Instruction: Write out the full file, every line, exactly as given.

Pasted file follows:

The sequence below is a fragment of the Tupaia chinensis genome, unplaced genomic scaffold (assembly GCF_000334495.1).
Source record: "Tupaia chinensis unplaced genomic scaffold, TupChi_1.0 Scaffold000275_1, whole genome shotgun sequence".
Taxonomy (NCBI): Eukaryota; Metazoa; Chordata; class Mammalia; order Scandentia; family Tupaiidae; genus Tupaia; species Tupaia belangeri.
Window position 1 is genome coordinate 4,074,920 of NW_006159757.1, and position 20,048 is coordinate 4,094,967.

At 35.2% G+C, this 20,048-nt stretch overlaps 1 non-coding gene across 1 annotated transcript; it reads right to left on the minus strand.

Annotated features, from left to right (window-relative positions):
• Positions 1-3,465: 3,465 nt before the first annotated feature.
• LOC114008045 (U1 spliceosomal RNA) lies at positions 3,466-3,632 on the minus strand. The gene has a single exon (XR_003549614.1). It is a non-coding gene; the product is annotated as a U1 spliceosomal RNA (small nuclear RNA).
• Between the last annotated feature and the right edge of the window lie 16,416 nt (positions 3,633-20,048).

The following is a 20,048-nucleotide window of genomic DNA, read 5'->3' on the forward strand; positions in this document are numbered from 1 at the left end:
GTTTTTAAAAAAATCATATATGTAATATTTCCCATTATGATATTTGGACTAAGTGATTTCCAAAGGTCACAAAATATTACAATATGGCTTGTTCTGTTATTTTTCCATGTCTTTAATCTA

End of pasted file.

The sequence below is a fragment of the Tupaia chinensis genome, unplaced genomic scaffold (assembly GCF_000334495.1).
Source record: "Tupaia chinensis unplaced genomic scaffold, TupChi_1.0 Scaffold000275_1, whole genome shotgun sequence".
Taxonomy (NCBI): Eukaryota; Metazoa; Chordata; class Mammalia; order Scandentia; family Tupaiidae; genus Tupaia; species Tupaia belangeri.
Window position 1 is genome coordinate 4,074,920 of NW_006159757.1, and position 20,048 is coordinate 4,094,967.

At 35.2% G+C, this 20,048-nt stretch overlaps 1 non-coding gene across 1 annotated transcript; it reads right to left on the minus strand.

Annotated features, from left to right (window-relative positions):
• Positions 1-3,465: 3,465 nt before the first annotated feature.
• LOC114008045 (U1 spliceosomal RNA) lies at positions 3,466-3,632 on the minus strand. The gene has a single exon (XR_003549614.1). It is a non-coding gene; the product is annotated as a U1 spliceosomal RNA (small nuclear RNA).
• Between the last annotated feature and the right edge of the window lie 16,416 nt (positions 3,633-20,048).

The following is a 20,048-nucleotide window of genomic DNA, read 5'->3' on the forward strand; positions in this document are numbered from 1 at the left end:
GTTTTTAAAAAAATCATATATGTAATATTTCCCATTATGATATTTGGACTAAGTGATTTCCAAAGGTCACAAAATATTACAATATGGCTTGTTCTGTTATTTTTCCATGTCTTTAATCTA